The Macintosh Server G3/300 Minitower was released in 1998 as the final beige tower design by Apple. This G3 Server used a 300 MHz PowerPC 750 G3 processor, a single 4.0 GB SCSI hard drive (with space for a second drive), and a 24x CD-ROM drive.
This minitower also contained a “Whisper personality card” that added audio input and output ports. According to LowEndMac, Apple had planned various “personality cards,” but only audio (“Whisper”), audio/video (“Wings”), and audio/video/DVD playback (“Bordeaux”) were ever produced.
The case design of this minitower includes a removable side panel and two internal tabs that, when released, allow the entire tower to tilt 90 degrees on a hinge allowing easy access to all internal components. Interestingly, the side door panel latch and internal tabs are made from translucent blue-green plastic, a design aesthetic that would soon become the Mac design norm that same year when the original iMac was released.
Ports on this computer include SCSI; ADB (Apple Desktop Bus); Ethernet (10-100); Mac serial and printer ports; Apple Video (DB-15), line-out and microphone 3.5 mm jacks. Three card slots are available: the first is empty, but ready for a high-speed SCSI port; the second slot has a second high-speed ethernet port; and the third slot adds two USB ports.
The exact factory configuration of the server is shown as: 1MB Cache/128MB/2x4GB UW/CD/10-100 ENET. The model is M4405, and the serial number area specifies a production date of May 27, 1998, at 3:30 PM.
The Macintosh Server G4/500 was designed similarly as its G3 blue and white predecessor, but used a translucent graphite and white case. Internally, it had a 500 MHz PowerPC 7400 G4 processor, 256 MB RAM (512 GB RAM maximum), an 18.0 GB (or 36.0 GB) hard drive, a 5X DVD-ROM drive, and a Rage 128 Pro graphics card. This server is identical to the Power Macintosh G4 series tower, but included faster hard drives, more RAM, and shipped with a server operating system. The two Apple server operating systems of the time included MacOS 8.6 with AppleShare IP 6.3.1 and MacOS X Server.
The front of the Macintosh Server G4 was translucent graphite (gray) with an underlying pinstripe pattern. The top included spaces for two optical drives. This example includes a DVD-ROM drive and no device in the lower available space. Below the optical drives was a speaker, the power button, and two additional smaller buttons—reset and “interrupt” buttons—both used to recover from system-level issues.
The back of the tower included all ports: two FireWire (400) ports, one ethernet port, two USB ports, and stacked 3.5 mm microphone (audio-in) and audio-out jacks. A space for a modem port is included, but unused in this example. Four slots were also available. This model includes slot 1 with a standard VGA port and a DVI port; slot 2 with a high-speed SCSI (LVD/SE) port; while slots 3 and 4 are unused.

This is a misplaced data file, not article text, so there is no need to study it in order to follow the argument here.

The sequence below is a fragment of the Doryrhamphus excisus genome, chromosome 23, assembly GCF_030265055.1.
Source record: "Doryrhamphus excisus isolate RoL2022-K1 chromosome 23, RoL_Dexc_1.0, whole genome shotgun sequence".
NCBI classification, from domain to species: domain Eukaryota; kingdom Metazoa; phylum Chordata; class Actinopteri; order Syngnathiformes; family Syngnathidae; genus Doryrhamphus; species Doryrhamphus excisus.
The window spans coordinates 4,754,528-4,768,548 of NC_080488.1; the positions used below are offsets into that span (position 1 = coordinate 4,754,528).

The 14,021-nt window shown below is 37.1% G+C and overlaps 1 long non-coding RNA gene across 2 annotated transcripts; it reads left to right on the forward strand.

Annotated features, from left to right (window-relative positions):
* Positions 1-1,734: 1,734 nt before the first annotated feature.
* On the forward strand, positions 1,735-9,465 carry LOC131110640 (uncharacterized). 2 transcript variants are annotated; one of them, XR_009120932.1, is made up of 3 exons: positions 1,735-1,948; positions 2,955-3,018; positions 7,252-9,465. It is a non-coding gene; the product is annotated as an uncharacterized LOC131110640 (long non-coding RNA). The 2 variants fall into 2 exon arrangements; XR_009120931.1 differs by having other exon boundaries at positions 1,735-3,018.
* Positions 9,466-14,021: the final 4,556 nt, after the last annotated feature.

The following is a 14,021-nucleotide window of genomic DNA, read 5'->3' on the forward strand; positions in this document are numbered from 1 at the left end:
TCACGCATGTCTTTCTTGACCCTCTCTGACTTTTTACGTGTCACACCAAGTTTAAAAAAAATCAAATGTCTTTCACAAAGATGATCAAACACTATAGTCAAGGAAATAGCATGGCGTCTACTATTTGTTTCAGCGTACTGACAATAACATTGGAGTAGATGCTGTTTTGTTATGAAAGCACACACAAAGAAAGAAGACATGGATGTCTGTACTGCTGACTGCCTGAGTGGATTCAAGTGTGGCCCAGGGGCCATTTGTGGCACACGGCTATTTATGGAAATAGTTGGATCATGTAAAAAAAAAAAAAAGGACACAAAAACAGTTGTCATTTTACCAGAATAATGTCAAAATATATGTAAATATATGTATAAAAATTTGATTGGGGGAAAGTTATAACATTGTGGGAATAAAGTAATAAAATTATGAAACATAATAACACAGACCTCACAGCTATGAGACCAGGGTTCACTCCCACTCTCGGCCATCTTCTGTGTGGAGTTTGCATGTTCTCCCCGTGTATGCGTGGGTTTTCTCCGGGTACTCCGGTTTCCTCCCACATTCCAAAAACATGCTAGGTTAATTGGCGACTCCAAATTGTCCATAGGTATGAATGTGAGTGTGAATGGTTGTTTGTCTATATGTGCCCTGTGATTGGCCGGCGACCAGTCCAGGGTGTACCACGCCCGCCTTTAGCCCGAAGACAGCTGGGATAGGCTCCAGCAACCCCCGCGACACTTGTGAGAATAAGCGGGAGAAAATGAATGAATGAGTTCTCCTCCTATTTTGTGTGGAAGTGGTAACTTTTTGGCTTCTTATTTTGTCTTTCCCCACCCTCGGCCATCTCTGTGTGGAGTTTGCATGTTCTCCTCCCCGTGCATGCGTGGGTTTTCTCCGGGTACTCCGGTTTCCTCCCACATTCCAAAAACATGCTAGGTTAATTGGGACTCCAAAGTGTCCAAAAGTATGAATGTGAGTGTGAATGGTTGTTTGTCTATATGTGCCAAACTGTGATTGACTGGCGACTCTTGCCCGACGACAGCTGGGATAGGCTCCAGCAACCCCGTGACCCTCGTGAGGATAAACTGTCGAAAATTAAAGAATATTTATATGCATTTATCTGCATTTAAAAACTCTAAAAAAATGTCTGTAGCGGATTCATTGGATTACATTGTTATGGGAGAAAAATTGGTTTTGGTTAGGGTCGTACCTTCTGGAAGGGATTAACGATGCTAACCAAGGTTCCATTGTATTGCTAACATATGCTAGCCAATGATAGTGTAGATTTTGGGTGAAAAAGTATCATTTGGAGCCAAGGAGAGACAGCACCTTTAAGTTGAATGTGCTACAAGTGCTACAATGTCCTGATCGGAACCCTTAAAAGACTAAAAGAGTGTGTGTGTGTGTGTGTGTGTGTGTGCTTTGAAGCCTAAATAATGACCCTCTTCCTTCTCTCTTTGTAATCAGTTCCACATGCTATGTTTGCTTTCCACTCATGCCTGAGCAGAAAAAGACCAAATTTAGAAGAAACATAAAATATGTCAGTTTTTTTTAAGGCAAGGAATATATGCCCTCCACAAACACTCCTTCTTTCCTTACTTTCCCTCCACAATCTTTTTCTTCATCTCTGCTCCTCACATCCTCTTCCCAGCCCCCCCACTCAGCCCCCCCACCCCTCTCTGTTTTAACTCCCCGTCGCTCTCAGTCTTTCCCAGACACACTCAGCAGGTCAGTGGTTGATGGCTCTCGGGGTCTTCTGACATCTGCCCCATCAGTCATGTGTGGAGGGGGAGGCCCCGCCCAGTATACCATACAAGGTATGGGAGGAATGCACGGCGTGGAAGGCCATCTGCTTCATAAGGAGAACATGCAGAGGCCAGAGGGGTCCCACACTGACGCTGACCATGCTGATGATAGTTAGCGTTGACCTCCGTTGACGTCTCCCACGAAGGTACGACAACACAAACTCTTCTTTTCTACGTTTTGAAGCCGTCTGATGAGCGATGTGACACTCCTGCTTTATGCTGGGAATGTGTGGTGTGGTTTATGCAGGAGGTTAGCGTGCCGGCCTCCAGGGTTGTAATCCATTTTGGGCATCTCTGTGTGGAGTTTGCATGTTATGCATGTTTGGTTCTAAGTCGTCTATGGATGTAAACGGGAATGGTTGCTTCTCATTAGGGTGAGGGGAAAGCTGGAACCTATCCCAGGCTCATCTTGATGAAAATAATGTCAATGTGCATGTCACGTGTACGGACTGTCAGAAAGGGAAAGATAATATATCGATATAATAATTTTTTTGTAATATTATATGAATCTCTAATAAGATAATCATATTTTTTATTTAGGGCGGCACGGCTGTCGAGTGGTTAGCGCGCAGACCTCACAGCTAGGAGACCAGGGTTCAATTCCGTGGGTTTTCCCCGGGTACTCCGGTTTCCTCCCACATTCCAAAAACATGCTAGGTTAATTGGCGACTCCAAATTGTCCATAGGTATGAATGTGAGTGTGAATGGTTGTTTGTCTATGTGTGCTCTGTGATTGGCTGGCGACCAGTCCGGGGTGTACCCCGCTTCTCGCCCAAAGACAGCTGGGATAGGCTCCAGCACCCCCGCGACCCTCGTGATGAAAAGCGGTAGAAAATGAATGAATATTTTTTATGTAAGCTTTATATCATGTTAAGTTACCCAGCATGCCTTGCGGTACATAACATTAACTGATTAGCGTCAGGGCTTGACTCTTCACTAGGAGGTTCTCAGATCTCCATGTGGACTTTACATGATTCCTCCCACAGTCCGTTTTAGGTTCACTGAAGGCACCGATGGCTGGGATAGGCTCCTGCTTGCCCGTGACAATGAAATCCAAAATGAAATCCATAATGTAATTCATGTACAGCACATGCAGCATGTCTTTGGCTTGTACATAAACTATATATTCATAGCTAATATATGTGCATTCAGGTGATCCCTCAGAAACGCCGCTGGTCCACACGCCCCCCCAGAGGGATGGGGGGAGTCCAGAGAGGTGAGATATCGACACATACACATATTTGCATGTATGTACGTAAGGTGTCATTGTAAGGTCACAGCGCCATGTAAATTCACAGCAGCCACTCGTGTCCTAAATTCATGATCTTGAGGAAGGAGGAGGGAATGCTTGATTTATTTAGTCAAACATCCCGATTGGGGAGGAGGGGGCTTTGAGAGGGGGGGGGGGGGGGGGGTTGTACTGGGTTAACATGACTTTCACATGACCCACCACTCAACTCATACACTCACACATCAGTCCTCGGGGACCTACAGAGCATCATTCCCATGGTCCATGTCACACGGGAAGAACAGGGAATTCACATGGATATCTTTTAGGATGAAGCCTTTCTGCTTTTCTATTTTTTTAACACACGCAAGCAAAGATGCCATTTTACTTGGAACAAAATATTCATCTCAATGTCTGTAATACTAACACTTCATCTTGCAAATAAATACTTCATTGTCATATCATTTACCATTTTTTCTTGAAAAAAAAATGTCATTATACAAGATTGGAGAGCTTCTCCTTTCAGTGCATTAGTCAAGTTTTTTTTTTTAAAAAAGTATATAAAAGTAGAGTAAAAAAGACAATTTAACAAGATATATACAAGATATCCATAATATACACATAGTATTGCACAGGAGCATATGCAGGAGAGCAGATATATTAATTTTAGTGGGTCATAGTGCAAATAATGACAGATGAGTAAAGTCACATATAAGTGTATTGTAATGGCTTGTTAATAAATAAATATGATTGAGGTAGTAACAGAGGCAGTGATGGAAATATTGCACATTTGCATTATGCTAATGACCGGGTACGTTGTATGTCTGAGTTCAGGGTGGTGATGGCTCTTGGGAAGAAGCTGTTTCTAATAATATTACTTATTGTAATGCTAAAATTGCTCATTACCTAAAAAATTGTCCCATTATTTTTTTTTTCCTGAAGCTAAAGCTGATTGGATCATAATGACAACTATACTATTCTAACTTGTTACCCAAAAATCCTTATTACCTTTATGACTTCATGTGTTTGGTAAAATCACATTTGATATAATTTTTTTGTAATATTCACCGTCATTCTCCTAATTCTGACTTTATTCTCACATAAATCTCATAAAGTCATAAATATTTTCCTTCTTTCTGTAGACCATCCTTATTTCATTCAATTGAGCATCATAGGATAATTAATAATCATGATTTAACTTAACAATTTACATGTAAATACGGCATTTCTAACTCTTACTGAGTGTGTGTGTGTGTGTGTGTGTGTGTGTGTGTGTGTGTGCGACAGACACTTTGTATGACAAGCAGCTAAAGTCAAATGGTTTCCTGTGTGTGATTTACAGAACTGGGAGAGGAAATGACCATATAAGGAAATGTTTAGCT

The right side of the tower included a latch with a circular rubberized grip that allowed the entire side of the tower to be opened on a hinge, revealing and providing relatively easy access to all internal components. Plug-in slots (such as video, memory, and wireless) were attached to the hinged side, while components such as drives and fans remained attached to the internal metal frame of the tower.
This Macintosh Server G4 includes three internal hard drives.
The AppleCD 300e Plus was among a few nearly identical SCSI-connected external CD-ROM drives manufactured by Apple. All AppleCD models used a SCSI (Small Computer System Interface, pronounced “scuzzy”) connection. According to PC Magazine, SCSI was “used in mainframes, servers and storage arrays in the late 1980s and 1990s… The SCSI bus connects up to 15 devices in a daisy chain topology, and any two can communicate at one time: host-to-peripheral and peripheral-to-peripheral.”
The AppleCD had a 1x Read-Only CD-ROM that could read CDs with with up to 750 MB of data. Ports on the back of the device included two 50-pin Centronics SCSI connectors, red and white audio RCA connectors, and device power input. A front input included a mini-headphone audio jack. The AppleCD could read five CD formats: CD-Audio, CD-ROM, HFS, ProDOS, and High Sierra.
Several models of the AppleCD drive were made, including the SC, SC Plus, 150, 300, 300e, 300i plus, 600i, 600e plus, and 1200i. The “e” designates external devices using the same design as this AppleCD 300e Plus.
SCSI (Small Computer System Interface) was used to physically connect two computers to peripheral devices and transfer data between them. SCSI was used to connect hard disk drives, tape drives, scanners, CD drives, and other devices. SCSI is pronounced “scuzzy.”
The examples shown here include both an unopened cable in the 1992 packaging and an opened example that I found in an AppleCD 300e Plus (1995) box.
I remember using an Apple SCSI System Cable to connect external Apple CD-ROM drives, scanners, and hard drives. The thickness of the cable made it difficult to bend and contributed to a high failure rate.
The SCSI (Small Computer System Interface) was used to physically connect two computers to peripheral devices and transfer data between them. SCSI was used to connect hard disk drives, tape drives, scanners, CD drives, and other devices. SCSI is pronounced “scuzzy.”
The Apple SCSI Active Terminator was used to allow “active termination” in a chain of SCSI devices. Active Termination is defined as an advanced form of terminating SCSI cables that controls “the impedance at the end of the SCSI bus by using a voltage regulator, not just the power supplied by the interface card” (myoldmac.com).
Although different SCSI interfaces were available, this terminator uses the original parallel SCSI interface.